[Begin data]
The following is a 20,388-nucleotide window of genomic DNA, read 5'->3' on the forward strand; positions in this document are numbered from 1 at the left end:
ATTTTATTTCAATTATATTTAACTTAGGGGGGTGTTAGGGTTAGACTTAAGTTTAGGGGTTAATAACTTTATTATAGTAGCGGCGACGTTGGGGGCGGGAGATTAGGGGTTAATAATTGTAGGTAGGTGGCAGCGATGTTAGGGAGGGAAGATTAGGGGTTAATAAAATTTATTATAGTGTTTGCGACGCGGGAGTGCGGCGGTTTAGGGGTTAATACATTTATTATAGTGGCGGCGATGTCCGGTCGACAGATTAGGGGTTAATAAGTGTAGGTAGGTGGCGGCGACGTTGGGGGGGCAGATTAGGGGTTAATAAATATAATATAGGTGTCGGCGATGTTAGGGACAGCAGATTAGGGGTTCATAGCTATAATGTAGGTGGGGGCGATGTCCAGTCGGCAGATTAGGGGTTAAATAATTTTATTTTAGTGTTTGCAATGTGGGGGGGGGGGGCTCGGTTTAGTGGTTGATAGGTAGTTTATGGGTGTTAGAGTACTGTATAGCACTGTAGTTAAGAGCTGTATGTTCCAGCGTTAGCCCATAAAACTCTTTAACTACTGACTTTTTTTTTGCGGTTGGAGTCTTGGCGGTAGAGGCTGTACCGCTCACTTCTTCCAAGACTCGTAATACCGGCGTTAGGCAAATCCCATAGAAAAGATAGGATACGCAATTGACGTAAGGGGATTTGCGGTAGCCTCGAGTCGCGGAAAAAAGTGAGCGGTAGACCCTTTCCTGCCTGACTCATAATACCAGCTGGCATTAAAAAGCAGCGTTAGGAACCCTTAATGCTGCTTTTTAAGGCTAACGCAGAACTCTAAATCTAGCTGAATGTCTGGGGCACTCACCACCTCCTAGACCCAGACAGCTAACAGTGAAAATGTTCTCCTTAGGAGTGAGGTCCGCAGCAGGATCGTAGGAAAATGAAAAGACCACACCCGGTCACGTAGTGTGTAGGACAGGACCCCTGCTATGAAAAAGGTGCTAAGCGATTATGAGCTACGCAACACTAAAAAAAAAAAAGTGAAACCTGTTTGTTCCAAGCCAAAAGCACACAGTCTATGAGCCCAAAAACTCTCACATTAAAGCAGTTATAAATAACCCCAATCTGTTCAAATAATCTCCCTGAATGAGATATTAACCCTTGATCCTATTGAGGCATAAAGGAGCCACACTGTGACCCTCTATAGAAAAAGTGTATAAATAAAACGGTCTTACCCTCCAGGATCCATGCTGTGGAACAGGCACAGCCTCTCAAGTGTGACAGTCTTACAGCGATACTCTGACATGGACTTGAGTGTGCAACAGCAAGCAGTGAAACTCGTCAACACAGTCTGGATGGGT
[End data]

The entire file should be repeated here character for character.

The following is a 20,388-nucleotide window of genomic DNA, read 5'->3' on the forward strand; positions in this document are numbered from 1 at the left end:
ATTTTATTTCAATTATATTTAACTTAGGGGGGTGTTAGGGTTAGACTTAAGTTTAGGGGTTAATAACTTTATTATAGTAGCGGCGACGTTGGGGGCGGGAGATTAGGGGTTAATAATTGTAGGTAGGTGGCAGCGATGTTAGGGAGGGAAGATTAGGGGTTAATAAAATTTATTATAGTGTTTGCGACGCGGGAGTGCGGCGGTTTAGGGGTTAATACATTTATTATAGTGGCGGCGATGTCCGGTCGACAGATTAGGGGTTAATAAGTGTAGGTAGGTGGCGGCGACGTTGGGGGGGCAGATTAGGGGTTAATAAATATAATATAGGTGTCGGCGATGTTAGGGACAGCAGATTAGGGGTTCATAGCTATAATGTAGGTGGGGGCGATGTCCAGTCGGCAGATTAGGGGTTAAATAATTTTATTTTAGTGTTTGCAATGTGGGGGGGGGGGGCTCGGTTTAGTGGTTGATAGGTAGTTTATGGGTGTTAGAGTACTGTATAGCACTGTAGTTAAGAGCTGTATGTTCCAGCGTTAGCCCATAAAACTCTTTAACTACTGACTTTTTTTTTGCGGTTGGAGTCTTGGCGGTAGAGGCTGTACCGCTCACTTCTTCCAAGACTCGTAATACCGGCGTTAGGCAAATCCCATAGAAAAGATAGGATACGCAATTGACGTAAGGGGATTTGCGGTAGCCTCGAGTCGCGGAAAAAAGTGAGCGGTAGACCCTTTCCTGCCTGACTCATAATACCAGCTGGCATTAAAAAGCAGCGTTAGGAACCCTTAATGCTGCTTTTTAAGGCTAACGCAGAACTCTAAATCTAGCTGAATGTCTGGGGCACTCACCACCTCCTAGACCCAGACAGCTAACAGTGAAAATGTTCTCCTTAGGAGTGAGGTCCGCAGCAGGATCGTAGGAAAATGAAAAGACCACACCCGGTCACGTAGTGTGTAGGACAGGACCCCTGCTATGAAAAAGGTGCTAAGCGATTATGAGCTACGCAACACTAAAAAAAAAAAAGTGAAACCTGTTTGTTCCAAGCCAAAAGCACACAGTCTATGAGCCCAAAAACTCTCACATTAAAGCAGTTATAAATAACCCCAATCTGTTCAAATAATCTCCCTGAATGAGATATTAACCCTTGATCCTATTGAGGCATAAAGGAGCCACACTGTGACCCTCTATAGAAAAAGTGTATAAATAAAACGGTCTTACCCTCCAGGATCCATGCTGTGGAACAGGCACAGCCTCTCAAGTGTGACAGTCTTACAGCGATACTCTGACATGGACTTGAGTGTGCAACAGCAAGCAGTGAAACTCGTCAACACAGTCTGGATGGGT